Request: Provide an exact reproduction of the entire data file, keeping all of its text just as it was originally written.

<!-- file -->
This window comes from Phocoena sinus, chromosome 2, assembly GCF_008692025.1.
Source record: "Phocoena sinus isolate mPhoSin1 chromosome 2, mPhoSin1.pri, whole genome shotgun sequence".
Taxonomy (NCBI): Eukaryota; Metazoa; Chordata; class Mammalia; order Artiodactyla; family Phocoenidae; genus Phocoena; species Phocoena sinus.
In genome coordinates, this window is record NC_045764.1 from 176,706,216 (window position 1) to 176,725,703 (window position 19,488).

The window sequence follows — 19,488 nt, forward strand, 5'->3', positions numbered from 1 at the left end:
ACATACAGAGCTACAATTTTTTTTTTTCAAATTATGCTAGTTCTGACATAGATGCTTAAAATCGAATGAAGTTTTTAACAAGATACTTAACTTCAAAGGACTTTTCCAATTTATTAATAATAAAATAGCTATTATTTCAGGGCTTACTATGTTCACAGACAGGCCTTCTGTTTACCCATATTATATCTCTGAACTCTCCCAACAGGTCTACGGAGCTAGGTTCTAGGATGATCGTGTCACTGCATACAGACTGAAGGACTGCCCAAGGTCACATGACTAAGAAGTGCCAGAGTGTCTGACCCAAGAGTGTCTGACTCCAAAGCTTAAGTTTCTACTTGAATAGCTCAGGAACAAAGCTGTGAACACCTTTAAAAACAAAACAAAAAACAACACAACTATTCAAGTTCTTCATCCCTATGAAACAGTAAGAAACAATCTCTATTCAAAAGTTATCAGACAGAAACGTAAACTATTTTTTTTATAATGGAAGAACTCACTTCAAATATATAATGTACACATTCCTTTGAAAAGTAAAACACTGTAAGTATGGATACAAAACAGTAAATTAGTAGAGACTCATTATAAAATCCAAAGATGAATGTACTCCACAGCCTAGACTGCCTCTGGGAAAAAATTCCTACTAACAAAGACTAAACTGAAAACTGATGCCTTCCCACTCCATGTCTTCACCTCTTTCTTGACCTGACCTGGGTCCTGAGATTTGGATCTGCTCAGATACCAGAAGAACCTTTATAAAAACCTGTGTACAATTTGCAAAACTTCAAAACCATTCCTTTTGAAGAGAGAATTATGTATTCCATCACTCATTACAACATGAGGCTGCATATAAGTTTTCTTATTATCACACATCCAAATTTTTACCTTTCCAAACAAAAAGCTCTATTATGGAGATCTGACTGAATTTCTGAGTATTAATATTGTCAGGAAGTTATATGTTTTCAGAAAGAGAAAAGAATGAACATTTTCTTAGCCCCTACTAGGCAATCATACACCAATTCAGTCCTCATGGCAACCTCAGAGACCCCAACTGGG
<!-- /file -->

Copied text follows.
This window comes from Phocoena sinus, chromosome 2, assembly GCF_008692025.1.
Source record: "Phocoena sinus isolate mPhoSin1 chromosome 2, mPhoSin1.pri, whole genome shotgun sequence".
Taxonomy (NCBI): Eukaryota; Metazoa; Chordata; class Mammalia; order Artiodactyla; family Phocoenidae; genus Phocoena; species Phocoena sinus.
In genome coordinates, this window is record NC_045764.1 from 176,706,216 (window position 1) to 176,725,703 (window position 19,488).

The window sequence follows — 19,488 nt, forward strand, 5'->3', positions numbered from 1 at the left end:
ACATACAGAGCTACAATTTTTTTTTTTCAAATTATGCTAGTTCTGACATAGATGCTTAAAATCGAATGAAGTTTTTAACAAGATACTTAACTTCAAAGGACTTTTCCAATTTATTAATAATAAAATAGCTATTATTTCAGGGCTTACTATGTTCACAGACAGGCCTTCTGTTTACCCATATTATATCTCTGAACTCTCCCAACAGGTCTACGGAGCTAGGTTCTAGGATGATCGTGTCACTGCATACAGACTGAAGGACTGCCCAAGGTCACATGACTAAGAAGTGCCAGAGTGTCTGACCCAAGAGTGTCTGACTCCAAAGCTTAAGTTTCTACTTGAATAGCTCAGGAACAAAGCTGTGAACACCTTTAAAAACAAAACAAAAAACAACACAACTATTCAAGTTCTTCATCCCTATGAAACAGTAAGAAACAATCTCTATTCAAAAGTTATCAGACAGAAACGTAAACTATTTTTTTTATAATGGAAGAACTCACTTCAAATATATAATGTACACATTCCTTTGAAAAGTAAAACACTGTAAGTATGGATACAAAACAGTAAATTAGTAGAGACTCATTATAAAATCCAAAGATGAATGTACTCCACAGCCTAGACTGCCTCTGGGAAAAAATTCCTACTAACAAAGACTAAACTGAAAACTGATGCCTTCCCACTCCATGTCTTCACCTCTTTCTTGACCTGACCTGGGTCCTGAGATTTGGATCTGCTCAGATACCAGAAGAACCTTTATAAAAACCTGTGTACAATTTGCAAAACTTCAAAACCATTCCTTTTGAAGAGAGAATTATGTATTCCATCACTCATTACAACATGAGGCTGCATATAAGTTTTCTTATTATCACACATCCAAATTTTTACCTTTCCAAACAAAAAGCTCTATTATGGAGATCTGACTGAATTTCTGAGTATTAATATTGTCAGGAAGTTATATGTTTTCAGAAAGAGAAAAGAATGAACATTTTCTTAGCCCCTACTAGGCAATCATACACCAATTCAGTCCTCATGGCAACCTCAGAGACCCCAACTGGG